This blog introduces you to my special brand of BIKE. I show you how to find your Best self, access your Inner strength, tune in to your Killer instincts, and use your Expressive voice. It's inspiring, spiritual, quirky, and it's all in your head. It's about ATTITUDE, not exercise, though that might be a side benefit.

Monday, May 14, 2012

GUEST POST: Positive Visualization for Sport and for Healing


As part of the May challenge, the WordCount Blogathon hosts theme days. Last week, as a group, we blogged about movies that have inspired our writing or blogging. Today, it's Guest Post Day.

Stepping in for me is Peggy J. Noonan, a health writer whose interest in alternative medicine mirrors my interest in the mind-body connection. I wouldn't have been able to develop the BIKE metaphor without it. When Peggy's not writing for magazines, newspapers, books and online publications, she's sharing news and tips about how to use alternative medicine at her blog, AltMedForYou. That's where you'll find me today, reviewing Spontaneous Happiness, a book written by Dr. Andrew Weil, a Tucson celebrity and director of the Arizona Center for Integrative Medicine. You can find more information about Dr. Weil at Peggy's blog. Today at BIKE WITH JACKIE, Peggy's advancing our knowledge about positive visualization...

Jackie’s May 4 post describing how positive visualization worked for her was inspiring. It reminded me of Laura Wilkinson, the platform diver who won the Olympic gold medal in 2000 by using positive visualization when a foot injury prevented her from practicing for a couple of months before the competition.

Laura’s success in that event was so dramatic and so impressive that afterward other divers adopted it and improved their performance too.

Imagine standing up on a diving platform, with all the world watching, as you walk confidently to the platform and go into your dive, not even considering for a second that your achievement would be anything less than perfect.

I remember hoping she could succeed, but not really expecting she would. After all, everybody knows the key to physical performance success is physical practice, right? And, although those of us in the TV viewing audience might be fervently hoping for a Cinderella success, I doubt any of us thought it could really happen. Win a medal after missing months of practice? Nah, not likely.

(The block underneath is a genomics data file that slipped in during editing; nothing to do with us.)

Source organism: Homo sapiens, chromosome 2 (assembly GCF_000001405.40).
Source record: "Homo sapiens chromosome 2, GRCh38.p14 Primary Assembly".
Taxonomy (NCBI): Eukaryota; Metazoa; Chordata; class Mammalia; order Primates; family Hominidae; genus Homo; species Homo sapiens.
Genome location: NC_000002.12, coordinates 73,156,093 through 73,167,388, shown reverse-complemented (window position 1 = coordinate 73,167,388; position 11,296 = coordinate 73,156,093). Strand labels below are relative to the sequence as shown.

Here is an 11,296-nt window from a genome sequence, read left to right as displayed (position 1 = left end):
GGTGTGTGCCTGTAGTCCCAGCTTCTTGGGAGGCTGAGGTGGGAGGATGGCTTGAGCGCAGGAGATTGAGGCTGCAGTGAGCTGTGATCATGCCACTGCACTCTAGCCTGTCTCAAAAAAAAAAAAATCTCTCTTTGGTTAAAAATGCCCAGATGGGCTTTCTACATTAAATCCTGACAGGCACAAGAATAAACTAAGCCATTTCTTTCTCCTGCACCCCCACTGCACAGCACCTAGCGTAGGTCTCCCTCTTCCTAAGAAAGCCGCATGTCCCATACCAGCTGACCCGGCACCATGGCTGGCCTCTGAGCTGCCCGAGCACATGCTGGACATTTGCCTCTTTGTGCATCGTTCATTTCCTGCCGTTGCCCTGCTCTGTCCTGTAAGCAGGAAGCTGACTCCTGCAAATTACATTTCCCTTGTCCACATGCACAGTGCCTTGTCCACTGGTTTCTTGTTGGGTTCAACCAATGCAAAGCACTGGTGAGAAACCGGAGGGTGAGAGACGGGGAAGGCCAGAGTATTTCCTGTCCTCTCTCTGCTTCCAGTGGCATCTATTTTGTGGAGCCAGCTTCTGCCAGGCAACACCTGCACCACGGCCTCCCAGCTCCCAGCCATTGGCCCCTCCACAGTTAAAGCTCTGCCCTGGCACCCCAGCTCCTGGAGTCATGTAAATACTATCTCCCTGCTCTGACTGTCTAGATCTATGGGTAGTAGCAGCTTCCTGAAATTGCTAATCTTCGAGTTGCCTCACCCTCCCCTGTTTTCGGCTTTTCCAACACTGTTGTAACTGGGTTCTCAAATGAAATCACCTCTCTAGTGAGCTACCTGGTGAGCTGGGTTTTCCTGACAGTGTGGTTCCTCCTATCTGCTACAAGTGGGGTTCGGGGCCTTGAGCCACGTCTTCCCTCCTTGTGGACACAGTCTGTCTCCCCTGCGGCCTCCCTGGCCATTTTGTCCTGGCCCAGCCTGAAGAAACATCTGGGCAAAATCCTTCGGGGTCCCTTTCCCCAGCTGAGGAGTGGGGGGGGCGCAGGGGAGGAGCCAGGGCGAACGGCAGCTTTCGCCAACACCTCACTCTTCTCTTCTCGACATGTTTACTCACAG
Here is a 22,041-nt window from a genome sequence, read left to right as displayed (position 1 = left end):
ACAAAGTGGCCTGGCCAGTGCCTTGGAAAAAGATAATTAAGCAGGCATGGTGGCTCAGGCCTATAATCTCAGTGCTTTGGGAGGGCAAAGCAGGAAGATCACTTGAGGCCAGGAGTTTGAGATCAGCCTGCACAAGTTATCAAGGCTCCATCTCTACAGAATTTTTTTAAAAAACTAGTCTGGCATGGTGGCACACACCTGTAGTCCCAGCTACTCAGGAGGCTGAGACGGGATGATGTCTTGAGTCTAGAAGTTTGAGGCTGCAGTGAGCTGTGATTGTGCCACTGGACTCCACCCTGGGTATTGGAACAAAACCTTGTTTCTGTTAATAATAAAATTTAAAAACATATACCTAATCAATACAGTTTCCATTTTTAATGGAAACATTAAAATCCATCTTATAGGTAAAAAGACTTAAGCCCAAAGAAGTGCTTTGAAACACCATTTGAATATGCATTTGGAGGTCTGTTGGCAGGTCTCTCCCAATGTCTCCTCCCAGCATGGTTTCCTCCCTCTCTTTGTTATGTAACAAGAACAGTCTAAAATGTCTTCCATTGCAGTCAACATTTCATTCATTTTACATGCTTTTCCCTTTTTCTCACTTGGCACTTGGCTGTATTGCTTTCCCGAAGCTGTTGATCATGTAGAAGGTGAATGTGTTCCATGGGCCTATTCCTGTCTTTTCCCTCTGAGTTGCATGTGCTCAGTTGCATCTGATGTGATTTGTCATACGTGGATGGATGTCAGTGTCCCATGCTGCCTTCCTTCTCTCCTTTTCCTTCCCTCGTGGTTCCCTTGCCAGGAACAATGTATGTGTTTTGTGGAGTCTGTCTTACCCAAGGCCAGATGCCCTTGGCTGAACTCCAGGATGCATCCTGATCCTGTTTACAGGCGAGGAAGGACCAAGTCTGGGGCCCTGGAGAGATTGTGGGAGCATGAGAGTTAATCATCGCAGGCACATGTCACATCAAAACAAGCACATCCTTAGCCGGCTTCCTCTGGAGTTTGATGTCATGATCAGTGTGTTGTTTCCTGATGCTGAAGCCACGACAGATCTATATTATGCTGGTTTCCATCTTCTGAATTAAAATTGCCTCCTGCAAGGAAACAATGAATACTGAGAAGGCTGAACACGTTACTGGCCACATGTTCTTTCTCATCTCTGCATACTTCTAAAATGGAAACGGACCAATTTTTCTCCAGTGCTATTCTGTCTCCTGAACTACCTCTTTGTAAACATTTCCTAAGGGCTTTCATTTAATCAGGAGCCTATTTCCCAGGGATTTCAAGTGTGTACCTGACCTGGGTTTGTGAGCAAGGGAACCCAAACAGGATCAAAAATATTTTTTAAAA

But she did it. Her performance won the gold in one of those goosebump-thrilling moments that never seem believable in movies but knock your socks off when they happen in real life.

Later, I remember her telling reporters the two secrets that made positive visualization work for her were making the visualized practice intensely vivid and real in her mind and believing it would succeed.

That same technique is being applied to healing by practitioners of alternative medicine. Does it work? Conventional medicine is skeptical but to alternative medicine doctors, the answer is a resounding yes. A no brainer, especially in cancer treatment that employs meditation, guided imagery, and visualization with Qi Gong (sometimes called Chi Gong), Tai Chi, Tibetan Yoga, and other and mind-body practices.  

It has been said that the body can’t tell the difference between something that really happened and something you imagined vividly. As in sports, making it work is simple: 

1) Pick a clear and specific target.  
Jackie visualized how she would sit, how she would push off the chair, how she would use her poles, how she would make a successful exit onto the snow.

2) Relax 
Visualization works better when your mind is calm and clear. Set other concerns aside and focus. A few deep belly breaths can help you shift into a receptive state of relaxed awareness. 

3) BE in that moment.   
Make it as vivid and immediate as you can. Like the Olympic divers, feel the successful dive down to the tiniest detail of how the air moves against your skin as you step onto the platform and what the texture of the board feels like against the soles of your feet. 

4) Believe.  
Make it true in your mind and it can become true in reality. 

What do you think about positive visualization? Is there something you could try it out on this month? 

3 comments:

Barb Freda said...

If nothing else, visualization soothes me, calms me and just makes be BELIEVE I can do it...and I am usually right.

Peggy (not the famous one) Noonan said...

What a perfect way to say it, Barb. You've captured the essence of positive visualization and I love the way you're making it work for you!

The first time I encountered the concept -- that is, other than the childhood "Little Engine That Could" story with its "I think I can...I think I can...I did! I did!" message of believing creates success -- was when I read a book called Psycho-Cybernetics by Maxwell Maltz, PhD. It's been years and I don't have the book anymore but as I recall, his focus was on how to use the concept of visualization to change your life (not so much your health) - like "manifesting" and "law of attraction" today.

I think it is truly amazing what the mind can do. Thanks for the great comment -- and thanks to Jackie for letting me share her space for a day.

Jackie Dishner said...

You're welcome, Peggy. It was great to have you.